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Wednesday, May 29, 2024

Celebrations warm the Svalbard chill

PHOTO FEATURE: While Norway’s royal family waved as usual to the 17th of May parade in Oslo, hardy residents of Norway’s main settlement on Svalbard braved the Artic chill and an uncertain economic future with a unique parade of their own. It included almost the entire town, neighbouring Russians from Barentsburg and visitors from around the world, in quite a spectacular setting.

The parade started right outside Svalbard Church, led by the governor of Svalbard (Sysselmannen), Kjerstin Askholt (at far right). She was followed by flag bearers, the 17th of May Committee that organized events throughout the day, local politicians, special guests, Longyearbyen’s lone brass band, and local scouts, day care and school children, their parents and a large delegation from The University Centre in Svalbard (UNIS).

The mountains surrounding this historic coal-mining settlement provided a scenic backdrop as the parade headed up the valley from the church and then into “downtown.” In the background are some of the new housing developments being built in Longyearbyen after recent avalanches forced evacuations and extended the risk zone.

All the classes at the local school were represented in the parade, along with local day care centers, with parents marching along with their children.

There were plenty of enthusiastic spectators lined up to cheer on the marchers. Others simply joined in, including many tourists who now make up an important new source of revenues for Svalbard at a time when the coal industry has all but been shut down.

The 17th of May is a day when most Norwegians dress up in their best clothing, often the traditional regional costumes known as the bunad. On Svalbard, many opted for warmth and practicality. Seal-skin jackets could also be spotted in the crowd, unusual and even illegal attire outside of Norway but more common in Arctic areas where sealing was once a major industry.

By the time the parade wound back up towards the church, and the World War II monument at Skjæringa, it was impressively long for a town of just over 2,000 inhabitants. In the background are remnants of one of Longyearbyen’s historic gondola systems that carried coal from the mines to a distribution hub.

Waiting for the parade participants was, among others, the head of the local 17th of May Committee, Anne Lise Klungseth Sandvik, who spoke at the monument raised by workers and administrators of the Store Norske coal company in memory of those who lost their lives in battle on Spitsbergen and elsewhere during World War II. Skies cleared as she spoke, unveiling the Arctic scenery in the background.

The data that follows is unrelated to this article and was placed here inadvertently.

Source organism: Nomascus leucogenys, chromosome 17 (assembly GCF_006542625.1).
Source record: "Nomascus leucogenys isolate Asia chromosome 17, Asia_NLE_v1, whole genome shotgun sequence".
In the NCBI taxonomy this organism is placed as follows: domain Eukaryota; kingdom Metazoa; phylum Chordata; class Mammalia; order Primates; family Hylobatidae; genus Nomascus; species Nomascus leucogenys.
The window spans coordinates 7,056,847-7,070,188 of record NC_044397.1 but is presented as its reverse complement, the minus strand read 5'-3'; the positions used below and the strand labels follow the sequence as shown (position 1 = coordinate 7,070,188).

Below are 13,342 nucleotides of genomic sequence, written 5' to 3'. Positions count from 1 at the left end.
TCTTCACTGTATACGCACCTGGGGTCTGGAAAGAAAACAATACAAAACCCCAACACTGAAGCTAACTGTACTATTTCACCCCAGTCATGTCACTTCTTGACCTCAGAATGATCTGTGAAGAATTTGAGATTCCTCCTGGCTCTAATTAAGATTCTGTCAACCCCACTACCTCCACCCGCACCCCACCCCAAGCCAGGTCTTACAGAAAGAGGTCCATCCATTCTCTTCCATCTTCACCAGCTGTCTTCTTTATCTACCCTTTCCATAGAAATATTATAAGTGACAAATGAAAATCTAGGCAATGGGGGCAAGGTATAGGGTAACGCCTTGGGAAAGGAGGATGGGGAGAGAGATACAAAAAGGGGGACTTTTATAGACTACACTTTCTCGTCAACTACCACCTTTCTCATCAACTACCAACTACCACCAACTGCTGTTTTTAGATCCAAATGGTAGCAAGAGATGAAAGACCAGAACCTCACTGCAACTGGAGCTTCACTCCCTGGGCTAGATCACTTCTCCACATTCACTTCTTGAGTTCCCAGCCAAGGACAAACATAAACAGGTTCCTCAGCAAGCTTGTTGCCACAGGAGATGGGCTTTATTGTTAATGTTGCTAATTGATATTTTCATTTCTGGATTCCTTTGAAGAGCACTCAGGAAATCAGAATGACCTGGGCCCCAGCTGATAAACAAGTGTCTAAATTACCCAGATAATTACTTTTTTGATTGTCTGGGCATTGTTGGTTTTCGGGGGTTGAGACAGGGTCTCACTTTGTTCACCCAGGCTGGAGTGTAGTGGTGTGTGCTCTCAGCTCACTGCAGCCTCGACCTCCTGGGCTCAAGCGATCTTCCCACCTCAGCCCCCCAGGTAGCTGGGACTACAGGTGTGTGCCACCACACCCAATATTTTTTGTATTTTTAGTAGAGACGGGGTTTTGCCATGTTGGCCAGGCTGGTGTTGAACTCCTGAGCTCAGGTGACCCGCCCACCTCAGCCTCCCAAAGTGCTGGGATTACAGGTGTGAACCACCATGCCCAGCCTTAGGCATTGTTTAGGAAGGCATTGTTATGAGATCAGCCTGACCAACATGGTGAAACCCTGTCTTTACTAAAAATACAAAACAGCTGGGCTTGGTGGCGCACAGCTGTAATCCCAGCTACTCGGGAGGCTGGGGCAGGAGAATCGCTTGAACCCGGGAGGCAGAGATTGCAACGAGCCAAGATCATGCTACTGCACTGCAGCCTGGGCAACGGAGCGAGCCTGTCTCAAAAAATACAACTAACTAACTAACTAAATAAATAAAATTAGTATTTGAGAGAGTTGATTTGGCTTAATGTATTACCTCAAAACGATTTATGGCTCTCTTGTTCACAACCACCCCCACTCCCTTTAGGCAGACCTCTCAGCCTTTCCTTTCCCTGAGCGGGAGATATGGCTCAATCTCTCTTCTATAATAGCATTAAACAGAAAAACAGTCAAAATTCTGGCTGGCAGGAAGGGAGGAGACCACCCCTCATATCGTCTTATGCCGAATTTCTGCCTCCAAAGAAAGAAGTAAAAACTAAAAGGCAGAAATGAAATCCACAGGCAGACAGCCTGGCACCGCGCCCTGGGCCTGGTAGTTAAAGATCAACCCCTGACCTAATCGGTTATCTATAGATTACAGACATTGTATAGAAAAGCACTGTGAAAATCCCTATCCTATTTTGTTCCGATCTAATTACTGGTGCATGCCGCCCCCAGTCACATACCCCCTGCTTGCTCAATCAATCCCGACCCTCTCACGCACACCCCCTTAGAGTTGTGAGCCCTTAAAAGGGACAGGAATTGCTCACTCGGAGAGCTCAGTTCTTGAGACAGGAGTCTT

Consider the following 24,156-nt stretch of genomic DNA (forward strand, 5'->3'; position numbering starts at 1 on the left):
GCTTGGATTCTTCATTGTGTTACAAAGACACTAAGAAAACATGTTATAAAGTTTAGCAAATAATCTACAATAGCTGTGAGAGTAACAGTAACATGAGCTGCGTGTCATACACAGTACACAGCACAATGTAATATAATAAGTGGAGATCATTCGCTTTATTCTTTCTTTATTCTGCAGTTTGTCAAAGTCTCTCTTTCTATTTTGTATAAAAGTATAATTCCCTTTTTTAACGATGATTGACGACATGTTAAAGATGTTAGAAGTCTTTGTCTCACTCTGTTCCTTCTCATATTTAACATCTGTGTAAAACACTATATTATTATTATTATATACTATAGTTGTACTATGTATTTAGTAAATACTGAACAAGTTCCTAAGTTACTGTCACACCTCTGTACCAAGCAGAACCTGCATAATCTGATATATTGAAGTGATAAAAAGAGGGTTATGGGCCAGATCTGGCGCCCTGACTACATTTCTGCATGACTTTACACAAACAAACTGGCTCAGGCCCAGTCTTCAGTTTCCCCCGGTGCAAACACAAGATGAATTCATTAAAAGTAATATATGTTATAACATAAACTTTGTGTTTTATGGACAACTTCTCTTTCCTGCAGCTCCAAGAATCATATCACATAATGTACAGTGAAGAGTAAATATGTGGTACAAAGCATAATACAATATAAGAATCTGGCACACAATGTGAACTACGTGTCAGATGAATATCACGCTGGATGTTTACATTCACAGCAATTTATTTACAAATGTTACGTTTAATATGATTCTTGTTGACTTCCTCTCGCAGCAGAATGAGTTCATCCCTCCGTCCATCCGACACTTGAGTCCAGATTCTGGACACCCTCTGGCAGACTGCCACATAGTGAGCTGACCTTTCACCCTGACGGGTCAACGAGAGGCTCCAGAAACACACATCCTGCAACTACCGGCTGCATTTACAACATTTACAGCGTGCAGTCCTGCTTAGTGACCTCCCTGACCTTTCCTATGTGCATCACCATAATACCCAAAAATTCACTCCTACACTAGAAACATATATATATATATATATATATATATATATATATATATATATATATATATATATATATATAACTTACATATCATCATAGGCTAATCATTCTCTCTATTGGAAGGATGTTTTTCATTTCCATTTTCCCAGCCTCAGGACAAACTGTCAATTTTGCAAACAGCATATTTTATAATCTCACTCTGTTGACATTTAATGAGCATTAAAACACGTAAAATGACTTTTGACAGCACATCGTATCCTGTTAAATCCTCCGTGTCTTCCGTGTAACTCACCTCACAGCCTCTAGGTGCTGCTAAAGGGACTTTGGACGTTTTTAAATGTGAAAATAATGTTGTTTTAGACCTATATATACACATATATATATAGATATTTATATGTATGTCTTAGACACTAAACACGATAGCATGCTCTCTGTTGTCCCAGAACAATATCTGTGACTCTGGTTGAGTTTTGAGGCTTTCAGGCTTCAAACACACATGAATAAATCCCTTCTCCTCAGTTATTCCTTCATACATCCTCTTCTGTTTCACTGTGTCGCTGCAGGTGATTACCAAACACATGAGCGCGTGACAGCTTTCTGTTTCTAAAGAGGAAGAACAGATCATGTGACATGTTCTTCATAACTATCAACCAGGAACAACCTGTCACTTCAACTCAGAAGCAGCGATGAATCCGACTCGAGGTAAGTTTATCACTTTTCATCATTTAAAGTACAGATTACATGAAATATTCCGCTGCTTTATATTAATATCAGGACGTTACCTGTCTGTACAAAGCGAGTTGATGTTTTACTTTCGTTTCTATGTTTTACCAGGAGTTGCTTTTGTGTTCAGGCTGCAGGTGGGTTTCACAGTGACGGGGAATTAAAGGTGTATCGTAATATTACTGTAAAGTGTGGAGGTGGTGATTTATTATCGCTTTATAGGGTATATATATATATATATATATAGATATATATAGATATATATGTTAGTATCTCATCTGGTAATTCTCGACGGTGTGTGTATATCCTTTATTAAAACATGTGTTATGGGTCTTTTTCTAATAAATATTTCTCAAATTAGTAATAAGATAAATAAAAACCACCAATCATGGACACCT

Also speaking was Russia’s Counsel General on Svalbard, Vlacheslav Nikolaev (right), who represented not only Russia but also the nearby Russian enclave of Barentsburg. Between 300 and 500 Russian and Ukrainian citizens work in a Russian-owned coal mine there, and it sent both local officials, interpreters and school children to Longyearbyen, where the latter will also perform this weekend at a cultural exchange program. While tensions have risen between Norway and Russia in recent years, it’s important for residents of the Arctic that relations remain friendly, not only on Svalbard but also in Northern Norway, which shares a border with Russia.

Longyearbyen’s brass band provided more musical entertainment, ending like the morning started, with the Norwegian national anthem Ja vi elsker (Yes we love this country). In the background, Svalbard’s largest settlement featuring another arm of its historic taubanen, the former aerial transport system for coal from the mines.

When the morning and mid-day events were over, parade-goers posed for photographs including the large delegation from The University Centre in Svalbard (UNIS). It has a relatively new and important presence in Longyearbyen and bills itself as the world’s northernmost institute of higher education. UNIS was established in 1993 and by 2015 had 690 students from 44 countries. UNIS specializes in studies of Arctic geology, biology, technology and more.

Finally, back at the Radisson Blu Polar Hotel, even the stuffed polar bear in the lobby had been put in a festive mood before guests were due to arrive for three seatings of a special holiday buffet. Families also gathered at the local Svalbard Hall near the Longyearbyen School for traditional games, sausages, cake and ice cream. Events rounded off with a special performance Wednesday evening at the new Kulturhus in Longyearbyen.




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